Note: This article does not provide a complete summary of all IETF activities in this area. It reflects the author’s personal perspective on some current highlights
The DHCPv6 protocol has been in existence for several years, but only recently have a number of independent, production-ready implementations been available on the market. Initial lab tests pointed to some interoperability issues between codes of different origins. With the help of the Internet Systems Consortium (ISC), the office of the chief technology officer of Comcast decided to organise a DHCPv6 bake off (see sidebar, page 23) for the purpose of testing as many implementations as possible for interoperability, operational impact, and usability.
The DHCPv6 bake off was held 14-16 March, just prior to IETF 68, at the RIPE NCC in Amsterdam. Fourteen engineers, representing seven vendors and/or open-source providers developing DHCPv6 software, gathered for two and a half days of intensive testing. One participant was connected remotely from California and was in constant contact via e-mail and instant messaging. The tests involved 13 independent DHCPv6 implementations: five clients, five servers, and three relays. The workshop enabled the participants to meet and discuss their software, assess whether it works with other implementations, find bugs, and exchange experiences and ideas.
The test plans were articulated around three axes:
- The first axis covered X-versus-Y tests, whereby each client was put in front of each server to verify basic interoperability.
- The second axis covered client tests in which the host interactions with IPv6 stateless autoconfiguration and router advertisements were explored.
- The third axis targeted relays/servers tests building increasingly complex network topologies, including a series of up to three relays, multicast relaying and high availability, and redundancy achieved through a set of anycast DHCPv6 servers.
The key take away from the bake off is that the basic DHCPv6 technology works very well. One implementation, designed by someone who’d never attended an IETF meeting before, interoperated well with implementations performed by more-seasoned IETF participants, experiencing only minor bugs, which were quickly corrected on-site. This is certainly a tribute to the quality of RFC 3315, the DHCPv6 specification.
However, problems with RFC 3315 arose, including 16 issues that were discovered and discussed in the course of the bake off. While the issues were varied and diverse, the most significant ones are described here.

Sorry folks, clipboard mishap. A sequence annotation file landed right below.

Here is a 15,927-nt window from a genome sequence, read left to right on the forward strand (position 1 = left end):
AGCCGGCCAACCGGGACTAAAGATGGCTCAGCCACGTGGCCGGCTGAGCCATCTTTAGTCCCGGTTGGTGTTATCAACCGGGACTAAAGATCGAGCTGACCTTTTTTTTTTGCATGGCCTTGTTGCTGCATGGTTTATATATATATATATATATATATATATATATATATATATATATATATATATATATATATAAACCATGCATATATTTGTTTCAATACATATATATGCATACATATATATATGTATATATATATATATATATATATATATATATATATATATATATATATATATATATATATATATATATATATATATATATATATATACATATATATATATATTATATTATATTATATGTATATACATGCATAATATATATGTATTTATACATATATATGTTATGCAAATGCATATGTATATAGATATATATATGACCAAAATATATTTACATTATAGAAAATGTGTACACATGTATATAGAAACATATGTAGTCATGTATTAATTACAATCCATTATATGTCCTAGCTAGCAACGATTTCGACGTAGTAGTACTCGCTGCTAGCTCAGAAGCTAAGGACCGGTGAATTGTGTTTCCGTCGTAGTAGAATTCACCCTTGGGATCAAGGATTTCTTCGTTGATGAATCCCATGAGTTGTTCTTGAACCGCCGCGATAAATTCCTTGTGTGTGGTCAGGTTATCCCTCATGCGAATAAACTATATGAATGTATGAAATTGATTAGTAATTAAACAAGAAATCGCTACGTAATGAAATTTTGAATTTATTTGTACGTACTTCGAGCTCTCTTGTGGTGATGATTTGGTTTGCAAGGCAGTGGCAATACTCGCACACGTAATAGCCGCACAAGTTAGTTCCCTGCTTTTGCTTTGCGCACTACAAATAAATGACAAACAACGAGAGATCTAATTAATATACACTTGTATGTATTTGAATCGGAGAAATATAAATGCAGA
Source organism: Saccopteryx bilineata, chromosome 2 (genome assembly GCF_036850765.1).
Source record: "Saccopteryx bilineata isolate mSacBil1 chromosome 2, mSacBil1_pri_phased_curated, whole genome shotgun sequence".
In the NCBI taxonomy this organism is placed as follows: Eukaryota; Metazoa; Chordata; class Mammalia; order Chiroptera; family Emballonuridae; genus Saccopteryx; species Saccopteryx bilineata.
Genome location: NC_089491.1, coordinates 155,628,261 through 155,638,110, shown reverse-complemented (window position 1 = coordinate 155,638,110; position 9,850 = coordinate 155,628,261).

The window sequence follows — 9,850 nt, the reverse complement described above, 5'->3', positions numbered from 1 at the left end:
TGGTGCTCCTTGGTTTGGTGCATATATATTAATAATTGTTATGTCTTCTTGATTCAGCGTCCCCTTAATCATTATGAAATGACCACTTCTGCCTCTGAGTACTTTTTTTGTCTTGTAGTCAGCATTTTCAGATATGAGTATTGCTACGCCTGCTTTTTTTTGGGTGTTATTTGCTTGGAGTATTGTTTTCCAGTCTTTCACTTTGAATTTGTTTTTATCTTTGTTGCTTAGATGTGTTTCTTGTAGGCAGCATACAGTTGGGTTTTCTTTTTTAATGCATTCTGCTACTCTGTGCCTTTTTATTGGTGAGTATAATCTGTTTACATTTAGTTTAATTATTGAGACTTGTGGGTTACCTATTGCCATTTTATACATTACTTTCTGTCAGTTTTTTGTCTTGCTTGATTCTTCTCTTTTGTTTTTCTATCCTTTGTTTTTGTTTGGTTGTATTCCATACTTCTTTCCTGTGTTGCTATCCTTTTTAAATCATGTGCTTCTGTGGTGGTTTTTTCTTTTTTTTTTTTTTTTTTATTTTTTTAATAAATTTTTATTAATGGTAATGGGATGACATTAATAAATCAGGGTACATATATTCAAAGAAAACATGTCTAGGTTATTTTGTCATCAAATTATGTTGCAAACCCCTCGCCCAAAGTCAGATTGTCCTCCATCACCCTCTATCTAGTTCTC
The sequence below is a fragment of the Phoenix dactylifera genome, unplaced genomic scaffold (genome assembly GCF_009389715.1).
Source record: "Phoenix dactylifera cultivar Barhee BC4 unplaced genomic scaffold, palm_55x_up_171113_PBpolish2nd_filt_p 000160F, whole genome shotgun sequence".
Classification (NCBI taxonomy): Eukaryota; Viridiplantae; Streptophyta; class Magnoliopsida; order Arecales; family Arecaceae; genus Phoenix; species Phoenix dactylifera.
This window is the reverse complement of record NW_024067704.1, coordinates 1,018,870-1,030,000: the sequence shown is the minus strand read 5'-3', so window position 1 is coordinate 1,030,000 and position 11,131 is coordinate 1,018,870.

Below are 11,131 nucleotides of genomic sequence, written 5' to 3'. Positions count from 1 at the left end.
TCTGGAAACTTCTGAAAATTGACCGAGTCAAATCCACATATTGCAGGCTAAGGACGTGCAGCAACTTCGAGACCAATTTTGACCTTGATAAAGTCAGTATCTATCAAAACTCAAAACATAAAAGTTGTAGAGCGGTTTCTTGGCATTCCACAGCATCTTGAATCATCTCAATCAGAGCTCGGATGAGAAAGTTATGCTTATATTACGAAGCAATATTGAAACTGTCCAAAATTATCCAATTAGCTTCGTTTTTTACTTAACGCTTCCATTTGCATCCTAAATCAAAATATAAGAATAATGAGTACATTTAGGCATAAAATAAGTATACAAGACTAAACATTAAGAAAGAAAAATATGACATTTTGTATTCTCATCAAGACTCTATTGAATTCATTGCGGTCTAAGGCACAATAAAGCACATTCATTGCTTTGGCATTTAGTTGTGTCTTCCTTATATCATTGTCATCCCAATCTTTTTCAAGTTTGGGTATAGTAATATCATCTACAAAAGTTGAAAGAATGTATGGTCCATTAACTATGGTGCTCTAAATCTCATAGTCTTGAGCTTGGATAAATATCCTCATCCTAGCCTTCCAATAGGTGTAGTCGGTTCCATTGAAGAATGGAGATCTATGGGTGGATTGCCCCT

- Interaction with router advertisement. An option describing the length of the prefix associated with the assigned address would be helpful.
- Interaction with the Domain Name System (DNS). The DHCPv6 client would benefit from feedback from the DHCPv6 server performing dynamic DNS update on its behalf.
- Client/server interactions and the semantics of the negotiation of certain parameters, which raises the question: What should happen when a client requests a particular address and the server does not agree to the request?
- Relay/server interaction. What is the best way to keep track of the different levels of relaying, and how and when – if at all – should multicast be used?
The issues were again discussed with the DHC working group during the IETF meeting in Prague, and the discussions will be documented through an Internet-Draft that could become the basis for an update to RFC3315.
Many thanks go to the RIPE NCC for organisational support of the workshop (networking hardware and staff to help run tests) as well as for the meeting venue; to ISC for the organisation of the test plan; to the Comcast crew that made the bake off possible; and, of course, to the participants, who came from three continents, and to their employers.
Given the success of the bake off and the unanimous feedback from the participants, we are now considering organising a second DHCPv6 bake off to be held this coming fall, tentatively scheduled for the week before IETF 70 in Vancouver, Canada. The exact location is still to be determined.
The term bake off is jargon and stands for interoperability testing. See RFC1025 by Jon Postel for a more detailed explanation of the term:
In the early days of the development of TCP and IP, when there were very few implementations and specifications were still evolving, the only way to determine if an implementation was correct was to test it against other implementations and then argue that the results demonstrated that your implementation worked. These tests and discussions could, in those early days, as likely change the specification as change the implementation. There were a few times when this testing was focused, bringing together all known implementations and running through a set of tests in hopes of demonstrating the N squared connectivity and correct implementation of the various tricky cases. These events were called bake offs.